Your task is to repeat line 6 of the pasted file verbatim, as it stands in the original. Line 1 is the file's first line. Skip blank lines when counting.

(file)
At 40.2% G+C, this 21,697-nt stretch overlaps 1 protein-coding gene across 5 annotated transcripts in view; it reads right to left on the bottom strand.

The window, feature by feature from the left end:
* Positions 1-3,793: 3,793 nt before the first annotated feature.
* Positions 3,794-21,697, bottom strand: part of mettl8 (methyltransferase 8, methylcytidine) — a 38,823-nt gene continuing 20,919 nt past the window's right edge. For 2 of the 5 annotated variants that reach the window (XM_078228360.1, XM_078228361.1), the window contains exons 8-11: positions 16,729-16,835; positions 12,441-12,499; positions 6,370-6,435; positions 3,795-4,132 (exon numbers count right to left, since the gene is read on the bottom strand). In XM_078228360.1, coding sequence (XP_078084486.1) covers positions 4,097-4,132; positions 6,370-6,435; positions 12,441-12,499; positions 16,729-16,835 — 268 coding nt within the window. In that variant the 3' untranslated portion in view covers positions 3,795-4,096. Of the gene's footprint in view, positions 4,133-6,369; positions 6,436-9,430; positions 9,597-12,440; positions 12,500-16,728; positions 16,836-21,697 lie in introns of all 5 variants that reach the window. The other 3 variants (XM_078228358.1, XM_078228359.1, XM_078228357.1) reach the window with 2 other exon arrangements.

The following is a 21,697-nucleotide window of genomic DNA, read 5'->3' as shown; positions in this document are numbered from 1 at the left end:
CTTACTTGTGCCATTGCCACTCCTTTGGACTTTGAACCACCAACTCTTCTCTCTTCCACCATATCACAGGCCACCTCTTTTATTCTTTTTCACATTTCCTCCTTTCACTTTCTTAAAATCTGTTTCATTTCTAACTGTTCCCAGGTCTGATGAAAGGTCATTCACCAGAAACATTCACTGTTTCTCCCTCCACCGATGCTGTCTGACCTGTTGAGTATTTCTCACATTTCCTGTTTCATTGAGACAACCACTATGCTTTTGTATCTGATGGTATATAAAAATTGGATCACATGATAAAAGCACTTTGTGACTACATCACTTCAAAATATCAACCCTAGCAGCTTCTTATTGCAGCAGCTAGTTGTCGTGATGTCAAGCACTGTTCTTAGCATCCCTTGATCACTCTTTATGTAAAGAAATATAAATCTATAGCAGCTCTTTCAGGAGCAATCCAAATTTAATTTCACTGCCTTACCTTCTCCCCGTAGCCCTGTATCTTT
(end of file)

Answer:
CTTACTTGTGCCATTGCCACTCCTTTGGACTTTGAACCACCAACTCTTCTCTCTTCCACCATATCACAGGCCACCTCTTTTATTCTTTTTCACATTTCCTCCTTTCACTTTCTTAAAATCTGTTTCATTTCTAACTGTTCCCAGGTCTGATGAAAGGTCATTCACCAGAAACATTCACTGTTTCTCCCTCCACCGATGCTGTCTGACCTGTTGAGTATTTCTCACATTTCCTGTTTCATTGAGACAACCACTATGCTTTTGTATCTGATGGTATATAAAAATTGGATCACATGATAAAAGCACTTTGTGACTACATCACTTCAAAATATCAACCCTAGCAGCTTCTTATTGCAGCAGCTAGTTGTCGTGATGTCAAGCACTGTTCTTAGCATCCCTTGATCACTCTTTATGTAAAGAAATATAAATCTATAGCAGCTCTTTCAGGAGCAATCCAAATTTAATTTCACTGCCTTACCTTCTCCCCGTAGCCCTGTATCTTT